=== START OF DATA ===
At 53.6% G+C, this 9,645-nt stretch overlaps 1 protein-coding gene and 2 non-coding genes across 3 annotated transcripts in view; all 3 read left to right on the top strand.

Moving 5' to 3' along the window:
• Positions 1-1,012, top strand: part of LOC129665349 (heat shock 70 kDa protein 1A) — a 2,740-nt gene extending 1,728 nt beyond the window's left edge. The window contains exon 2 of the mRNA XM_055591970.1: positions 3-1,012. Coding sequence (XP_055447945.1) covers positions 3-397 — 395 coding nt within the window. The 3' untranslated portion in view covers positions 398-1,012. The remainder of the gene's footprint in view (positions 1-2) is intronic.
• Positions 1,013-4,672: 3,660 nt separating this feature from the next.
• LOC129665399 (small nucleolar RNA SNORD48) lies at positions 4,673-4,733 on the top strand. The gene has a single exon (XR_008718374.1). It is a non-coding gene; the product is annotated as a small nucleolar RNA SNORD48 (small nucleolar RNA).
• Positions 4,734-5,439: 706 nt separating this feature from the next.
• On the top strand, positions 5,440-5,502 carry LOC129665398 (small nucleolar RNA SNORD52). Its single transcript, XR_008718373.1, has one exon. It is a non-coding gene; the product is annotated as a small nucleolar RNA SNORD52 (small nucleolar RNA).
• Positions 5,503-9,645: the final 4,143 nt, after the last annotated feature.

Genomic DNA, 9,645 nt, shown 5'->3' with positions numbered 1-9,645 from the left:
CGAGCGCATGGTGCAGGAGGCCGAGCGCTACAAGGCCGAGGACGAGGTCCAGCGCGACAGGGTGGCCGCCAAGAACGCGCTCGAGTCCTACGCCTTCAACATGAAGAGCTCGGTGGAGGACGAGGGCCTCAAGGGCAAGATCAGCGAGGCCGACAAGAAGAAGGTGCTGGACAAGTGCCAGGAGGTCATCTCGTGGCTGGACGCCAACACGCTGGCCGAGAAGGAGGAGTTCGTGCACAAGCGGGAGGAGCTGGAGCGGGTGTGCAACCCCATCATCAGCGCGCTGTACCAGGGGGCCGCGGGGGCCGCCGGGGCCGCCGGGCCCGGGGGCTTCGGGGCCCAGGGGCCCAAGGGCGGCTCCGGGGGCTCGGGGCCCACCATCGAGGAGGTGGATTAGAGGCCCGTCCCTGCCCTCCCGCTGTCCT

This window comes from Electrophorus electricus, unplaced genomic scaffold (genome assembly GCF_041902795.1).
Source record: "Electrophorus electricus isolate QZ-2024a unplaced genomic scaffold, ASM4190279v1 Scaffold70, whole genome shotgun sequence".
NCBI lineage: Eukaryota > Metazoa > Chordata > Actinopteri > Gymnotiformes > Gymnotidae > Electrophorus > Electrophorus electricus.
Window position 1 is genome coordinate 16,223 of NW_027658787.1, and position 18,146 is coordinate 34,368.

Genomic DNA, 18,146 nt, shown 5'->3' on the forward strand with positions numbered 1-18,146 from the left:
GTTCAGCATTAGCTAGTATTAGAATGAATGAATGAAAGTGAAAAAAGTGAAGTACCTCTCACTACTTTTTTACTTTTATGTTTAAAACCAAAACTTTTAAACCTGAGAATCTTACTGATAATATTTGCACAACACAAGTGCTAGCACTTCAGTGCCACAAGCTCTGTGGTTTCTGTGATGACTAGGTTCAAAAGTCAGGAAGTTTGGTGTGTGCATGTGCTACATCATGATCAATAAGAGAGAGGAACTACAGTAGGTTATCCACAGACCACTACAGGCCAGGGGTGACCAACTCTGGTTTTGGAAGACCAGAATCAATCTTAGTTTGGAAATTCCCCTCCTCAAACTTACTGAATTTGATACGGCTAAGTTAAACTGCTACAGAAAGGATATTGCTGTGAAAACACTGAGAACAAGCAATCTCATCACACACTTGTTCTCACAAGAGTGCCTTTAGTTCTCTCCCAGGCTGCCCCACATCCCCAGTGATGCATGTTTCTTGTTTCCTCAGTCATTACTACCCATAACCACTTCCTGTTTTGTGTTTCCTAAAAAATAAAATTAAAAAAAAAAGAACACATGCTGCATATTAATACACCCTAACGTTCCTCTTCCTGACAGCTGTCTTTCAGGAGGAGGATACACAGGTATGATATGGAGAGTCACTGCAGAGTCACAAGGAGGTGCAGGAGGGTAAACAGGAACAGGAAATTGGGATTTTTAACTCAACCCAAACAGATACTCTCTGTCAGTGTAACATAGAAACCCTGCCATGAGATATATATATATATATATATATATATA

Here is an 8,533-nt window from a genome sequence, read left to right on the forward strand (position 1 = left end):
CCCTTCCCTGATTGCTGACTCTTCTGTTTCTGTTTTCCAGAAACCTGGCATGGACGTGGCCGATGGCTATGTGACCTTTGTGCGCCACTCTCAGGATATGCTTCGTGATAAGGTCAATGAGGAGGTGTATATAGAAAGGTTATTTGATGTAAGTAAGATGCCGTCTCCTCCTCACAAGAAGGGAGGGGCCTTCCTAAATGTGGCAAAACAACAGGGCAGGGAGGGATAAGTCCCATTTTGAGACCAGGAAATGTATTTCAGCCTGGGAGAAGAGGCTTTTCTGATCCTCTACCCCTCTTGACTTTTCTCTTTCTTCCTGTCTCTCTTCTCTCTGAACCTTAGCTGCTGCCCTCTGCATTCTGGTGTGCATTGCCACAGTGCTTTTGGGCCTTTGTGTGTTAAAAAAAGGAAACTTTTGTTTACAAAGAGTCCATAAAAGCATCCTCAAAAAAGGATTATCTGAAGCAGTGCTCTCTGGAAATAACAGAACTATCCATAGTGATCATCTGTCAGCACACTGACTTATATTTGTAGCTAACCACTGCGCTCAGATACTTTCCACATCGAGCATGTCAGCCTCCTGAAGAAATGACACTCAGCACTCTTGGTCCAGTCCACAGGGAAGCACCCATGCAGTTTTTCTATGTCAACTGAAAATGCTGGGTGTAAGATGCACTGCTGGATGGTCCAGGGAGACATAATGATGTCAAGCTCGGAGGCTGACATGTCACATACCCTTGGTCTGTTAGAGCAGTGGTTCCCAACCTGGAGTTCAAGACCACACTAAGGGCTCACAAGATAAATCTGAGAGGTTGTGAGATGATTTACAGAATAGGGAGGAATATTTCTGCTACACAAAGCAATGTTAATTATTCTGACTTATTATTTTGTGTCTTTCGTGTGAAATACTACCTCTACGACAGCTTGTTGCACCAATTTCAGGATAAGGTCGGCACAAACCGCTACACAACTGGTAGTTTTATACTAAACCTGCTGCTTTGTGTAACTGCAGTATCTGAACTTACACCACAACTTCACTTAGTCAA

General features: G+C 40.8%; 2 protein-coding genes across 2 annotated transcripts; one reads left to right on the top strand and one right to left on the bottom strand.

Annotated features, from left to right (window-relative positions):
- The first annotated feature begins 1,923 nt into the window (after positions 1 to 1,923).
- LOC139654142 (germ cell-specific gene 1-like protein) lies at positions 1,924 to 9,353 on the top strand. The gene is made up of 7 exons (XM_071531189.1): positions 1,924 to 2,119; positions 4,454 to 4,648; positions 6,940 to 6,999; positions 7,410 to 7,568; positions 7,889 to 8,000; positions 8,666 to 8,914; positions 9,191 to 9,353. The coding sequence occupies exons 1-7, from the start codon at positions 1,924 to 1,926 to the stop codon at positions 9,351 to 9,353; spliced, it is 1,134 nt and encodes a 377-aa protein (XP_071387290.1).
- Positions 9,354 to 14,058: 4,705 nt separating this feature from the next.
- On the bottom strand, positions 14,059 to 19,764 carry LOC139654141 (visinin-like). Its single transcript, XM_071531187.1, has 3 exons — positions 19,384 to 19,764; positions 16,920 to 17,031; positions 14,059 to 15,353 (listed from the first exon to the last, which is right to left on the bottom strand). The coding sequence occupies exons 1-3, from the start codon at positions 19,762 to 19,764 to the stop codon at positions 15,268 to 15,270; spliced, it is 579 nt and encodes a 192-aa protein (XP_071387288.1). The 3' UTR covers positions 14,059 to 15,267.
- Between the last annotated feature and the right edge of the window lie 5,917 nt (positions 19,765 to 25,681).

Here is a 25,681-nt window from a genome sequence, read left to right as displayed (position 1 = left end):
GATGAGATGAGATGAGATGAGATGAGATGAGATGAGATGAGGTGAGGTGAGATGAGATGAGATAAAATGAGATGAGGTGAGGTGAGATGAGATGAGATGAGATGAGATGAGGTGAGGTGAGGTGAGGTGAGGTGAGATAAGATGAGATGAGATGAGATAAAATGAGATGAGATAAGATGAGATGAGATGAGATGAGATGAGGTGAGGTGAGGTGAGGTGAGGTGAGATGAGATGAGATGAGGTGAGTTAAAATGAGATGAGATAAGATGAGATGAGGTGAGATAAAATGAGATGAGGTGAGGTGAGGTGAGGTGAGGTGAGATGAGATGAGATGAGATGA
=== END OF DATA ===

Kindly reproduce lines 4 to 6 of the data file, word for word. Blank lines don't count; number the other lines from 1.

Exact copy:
• Positions 1,013-4,672: 3,660 nt separating this feature from the next.
• LOC129665399 (small nucleolar RNA SNORD48) lies at positions 4,673-4,733 on the top strand. The gene has a single exon (XR_008718374.1). It is a non-coding gene; the product is annotated as a small nucleolar RNA SNORD48 (small nucleolar RNA).
• Positions 4,734-5,439: 706 nt separating this feature from the next.